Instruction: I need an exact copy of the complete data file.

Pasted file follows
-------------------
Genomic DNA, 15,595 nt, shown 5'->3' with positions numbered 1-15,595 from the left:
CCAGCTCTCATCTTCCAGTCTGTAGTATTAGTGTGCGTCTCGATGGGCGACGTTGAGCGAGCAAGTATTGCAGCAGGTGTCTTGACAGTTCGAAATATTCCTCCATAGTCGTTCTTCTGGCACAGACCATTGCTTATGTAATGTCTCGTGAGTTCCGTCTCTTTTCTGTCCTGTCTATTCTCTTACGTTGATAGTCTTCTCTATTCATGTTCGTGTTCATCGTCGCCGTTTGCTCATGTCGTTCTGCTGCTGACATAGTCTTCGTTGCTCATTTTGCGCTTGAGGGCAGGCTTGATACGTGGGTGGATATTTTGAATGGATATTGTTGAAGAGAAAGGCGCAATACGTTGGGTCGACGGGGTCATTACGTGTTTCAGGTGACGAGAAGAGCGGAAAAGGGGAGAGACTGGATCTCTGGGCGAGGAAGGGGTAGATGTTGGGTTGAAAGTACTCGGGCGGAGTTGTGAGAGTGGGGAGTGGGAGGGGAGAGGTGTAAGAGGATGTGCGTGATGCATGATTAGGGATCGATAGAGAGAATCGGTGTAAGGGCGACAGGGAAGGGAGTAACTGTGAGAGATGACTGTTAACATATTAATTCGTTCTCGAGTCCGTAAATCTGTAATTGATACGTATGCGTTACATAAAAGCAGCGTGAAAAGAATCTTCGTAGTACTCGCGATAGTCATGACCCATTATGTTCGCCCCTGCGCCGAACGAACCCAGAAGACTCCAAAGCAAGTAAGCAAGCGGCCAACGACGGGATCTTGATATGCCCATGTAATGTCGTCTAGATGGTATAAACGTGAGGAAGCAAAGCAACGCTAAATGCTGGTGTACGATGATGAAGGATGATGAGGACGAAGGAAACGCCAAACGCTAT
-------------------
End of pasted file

Genomic DNA, 15,595 nt, shown 5'->3' with positions numbered 1-15,595 from the left:
CCAGCTCTCATCTTCCAGTCTGTAGTATTAGTGTGCGTCTCGATGGGCGACGTTGAGCGAGCAAGTATTGCAGCAGGTGTCTTGACAGTTCGAAATATTCCTCCATAGTCGTTCTTCTGGCACAGACCATTGCTTATGTAATGTCTCGTGAGTTCCGTCTCTTTTCTGTCCTGTCTATTCTCTTACGTTGATAGTCTTCTCTATTCATGTTCGTGTTCATCGTCGCCGTTTGCTCATGTCGTTCTGCTGCTGACATAGTCTTCGTTGCTCATTTTGCGCTTGAGGGCAGGCTTGATACGTGGGTGGATATTTTGAATGGATATTGTTGAAGAGAAAGGCGCAATACGTTGGGTCGACGGGGTCATTACGTGTTTCAGGTGACGAGAAGAGCGGAAAAGGGGAGAGACTGGATCTCTGGGCGAGGAAGGGGTAGATGTTGGGTTGAAAGTACTCGGGCGGAGTTGTGAGAGTGGGGAGTGGGAGGGGAGAGGTGTAAGAGGATGTGCGTGATGCATGATTAGGGATCGATAGAGAGAATCGGTGTAAGGGCGACAGGGAAGGGAGTAACTGTGAGAGATGACTGTTAACATATTAATTCGTTCTCGAGTCCGTAAATCTGTAATTGATACGTATGCGTTACATAAAAGCAGCGTGAAAAGAATCTTCGTAGTACTCGCGATAGTCATGACCCATTATGTTCGCCCCTGCGCCGAACGAACCCAGAAGACTCCAAAGCAAGTAAGCAAGCGGCCAACGACGGGATCTTGATATGCCCATGTAATGTCGTCTAGATGGTATAAACGTGAGGAAGCAAAGCAACGCTAAATGCTGGTGTACGATGATGAAGGATGATGAGGACGAAGGAAACGCCAAACGCTAT